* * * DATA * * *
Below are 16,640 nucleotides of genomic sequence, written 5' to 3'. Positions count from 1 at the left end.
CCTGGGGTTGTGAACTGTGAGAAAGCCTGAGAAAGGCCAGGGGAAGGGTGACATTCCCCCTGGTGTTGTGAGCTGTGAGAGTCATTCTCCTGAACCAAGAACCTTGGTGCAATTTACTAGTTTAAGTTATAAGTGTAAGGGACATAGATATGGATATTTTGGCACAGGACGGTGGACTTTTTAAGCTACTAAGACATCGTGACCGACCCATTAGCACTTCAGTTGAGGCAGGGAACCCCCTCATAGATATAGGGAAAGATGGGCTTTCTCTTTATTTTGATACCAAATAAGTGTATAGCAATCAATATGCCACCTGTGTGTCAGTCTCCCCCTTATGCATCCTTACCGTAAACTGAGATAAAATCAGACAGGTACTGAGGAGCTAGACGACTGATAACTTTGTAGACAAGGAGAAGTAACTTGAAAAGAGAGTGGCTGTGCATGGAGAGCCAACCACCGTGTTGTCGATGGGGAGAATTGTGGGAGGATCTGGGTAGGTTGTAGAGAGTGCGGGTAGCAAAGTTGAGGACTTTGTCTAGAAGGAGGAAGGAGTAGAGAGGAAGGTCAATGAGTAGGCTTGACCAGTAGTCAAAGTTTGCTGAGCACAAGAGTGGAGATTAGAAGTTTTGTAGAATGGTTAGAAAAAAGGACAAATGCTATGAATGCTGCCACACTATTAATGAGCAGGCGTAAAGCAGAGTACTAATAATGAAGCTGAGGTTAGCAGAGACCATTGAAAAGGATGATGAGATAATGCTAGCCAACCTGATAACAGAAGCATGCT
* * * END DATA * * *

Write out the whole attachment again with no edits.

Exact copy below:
Below are 16,640 nucleotides of genomic sequence, written 5' to 3'. Positions count from 1 at the left end.
CCTGGGGTTGTGAACTGTGAGAAAGCCTGAGAAAGGCCAGGGGAAGGGTGACATTCCCCCTGGTGTTGTGAGCTGTGAGAGTCATTCTCCTGAACCAAGAACCTTGGTGCAATTTACTAGTTTAAGTTATAAGTGTAAGGGACATAGATATGGATATTTTGGCACAGGACGGTGGACTTTTTAAGCTACTAAGACATCGTGACCGACCCATTAGCACTTCAGTTGAGGCAGGGAACCCCCTCATAGATATAGGGAAAGATGGGCTTTCTCTTTATTTTGATACCAAATAAGTGTATAGCAATCAATATGCCACCTGTGTGTCAGTCTCCCCCTTATGCATCCTTACCGTAAACTGAGATAAAATCAGACAGGTACTGAGGAGCTAGACGACTGATAACTTTGTAGACAAGGAGAAGTAACTTGAAAAGAGAGTGGCTGTGCATGGAGAGCCAACCACCGTGTTGTCGATGGGGAGAATTGTGGGAGGATCTGGGTAGGTTGTAGAGAGTGCGGGTAGCAAAGTTGAGGACTTTGTCTAGAAGGAGGAAGGAGTAGAGAGGAAGGTCAATGAGTAGGCTTGACCAGTAGTCAAAGTTTGCTGAGCACAAGAGTGGAGATTAGAAGTTTTGTAGAATGGTTAGAAAAAAGGACAAATGCTATGAATGCTGCCACACTATTAATGAGCAGGCGTAAAGCAGAGTACTAATAATGAAGCTGAGGTTAGCAGAGACCATTGAAAAGGATGATGAGATAATGCTAGCCAACCTGATAACAGAAGCATGCT